Northern California flooded after powerful storm brings drenching rain

Flash flood warnings were issued on Sunday in parts of northern California after a powerful storm brought drenching rain and heavy snowfall overnight, snarling traffic and closing highways as the state ushered in the new year.

Residents in the area of Wilton in Sacramento county were urged to seek higher ground by emergency officials amid the threat of “imminent levee failure” on a portion of the local Cosumnes River, the Sacramento Bee reported.

Many roads were under water on Sunday and rivers were above flood level.

A Flash Flood Watch has been issued in coordination with @SacramentoOES for southern Sacramento County for the possibility of downstream flooding along the Cosumnes & Mokelumne Rivers. Listen to orders from local officials, and do not attempt to drive thru flooded roadways! #CAwx

— NWS Sacramento (@NWSSacramento) January 1, 2023

And in the high Sierra Nevada, snow accumulated and the National Weather Service in Sacramento warned about hazardous driving conditions and posted photos on Twitter showing traffic on snow-covered mountain passes, where vehicles were required to have chains or four-wheel drive.

Flash flooding continues in central/southern Sacramento County.

Numerous roads are underwater in, around & downstream of Wilton along the Cosumnes River, including CA-99 between Elk Grove & Galt.


— NWS Sacramento (@NWSSacramento) January 1, 2023

The so-called atmospheric river storm was pulling in a long and wide plume of moisture from the Pacific Ocean on Friday and Saturday. Flooding and rock slides closed portions of roads across northern California.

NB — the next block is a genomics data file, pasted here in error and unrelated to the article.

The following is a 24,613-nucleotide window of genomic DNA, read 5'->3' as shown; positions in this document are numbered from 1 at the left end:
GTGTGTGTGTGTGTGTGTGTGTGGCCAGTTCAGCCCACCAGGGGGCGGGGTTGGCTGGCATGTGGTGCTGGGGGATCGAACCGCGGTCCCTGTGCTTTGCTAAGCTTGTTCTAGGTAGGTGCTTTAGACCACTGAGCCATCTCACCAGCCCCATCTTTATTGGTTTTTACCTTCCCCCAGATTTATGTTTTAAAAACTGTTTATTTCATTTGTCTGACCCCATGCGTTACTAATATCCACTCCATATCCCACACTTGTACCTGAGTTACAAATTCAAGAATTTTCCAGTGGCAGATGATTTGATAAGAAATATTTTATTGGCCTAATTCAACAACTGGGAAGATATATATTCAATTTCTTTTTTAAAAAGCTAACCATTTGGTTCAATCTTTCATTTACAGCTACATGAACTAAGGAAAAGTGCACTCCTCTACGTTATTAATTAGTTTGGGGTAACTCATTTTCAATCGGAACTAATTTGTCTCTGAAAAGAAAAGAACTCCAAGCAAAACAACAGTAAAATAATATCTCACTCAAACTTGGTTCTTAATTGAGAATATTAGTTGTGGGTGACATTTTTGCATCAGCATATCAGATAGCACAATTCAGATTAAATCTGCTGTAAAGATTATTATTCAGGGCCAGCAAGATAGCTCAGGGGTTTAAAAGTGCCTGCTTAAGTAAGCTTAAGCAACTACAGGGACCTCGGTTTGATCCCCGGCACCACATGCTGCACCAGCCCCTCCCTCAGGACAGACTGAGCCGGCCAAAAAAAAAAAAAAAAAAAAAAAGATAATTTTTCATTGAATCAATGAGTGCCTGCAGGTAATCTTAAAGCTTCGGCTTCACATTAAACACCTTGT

Several large boulders fell onto Highway 50 just east of Kyburz during the storm last night. Fortunately no vehicles were hit and we can maintain one lane open in each direction. The boulders will need to be exploded by our team. ⁦@CaltransHQ⁩ ⁦

— Caltrans District 3 (@CaltransDist3) January 1, 2023

Precipitation was easing as the new year was rung in, but the threat of flooding remained.

Rain and wind is finally tapering off across the Sacramento, Stockton and Modesto region early this morning. However, area creeks and streams are still above flood stage, but are cresting or beginning to recede. Flood dangers are hard to see at night! #CAwx

— NWS Sacramento (@NWSSacramento) January 1, 2023

It was the first of several storms expected to roll across California over the next week. The current system is expected to be warmer and wetter, while next week’s storms will be colder, lowering snow levels in the mountains, said Hannah Chandler-Cooley, a meteorologist at the National Weather Service in Sacramento.

The Sacramento region could receive a total of four to five inches of rain over the span of the week, Chandler-Cooley said.

The extreme weather came amid the longer-term picture of a historic mega-drought in the area and the wider region, punctuated by devastating wildfires over a prolonged season, that adds up to a climate disaster in the American west.

Meanwhile, almost 300 miles north-west of Sacramento, an earthquake, preliminarily reported at a magnitude of 5.4, hit the area near Rio Dell on Sunday, in Humboldt county.

No injuries were reported but the temblor came weeks after a 6.4 magnitude earthquake in the same region on December 20, which killed two people and caused widespread power outages.


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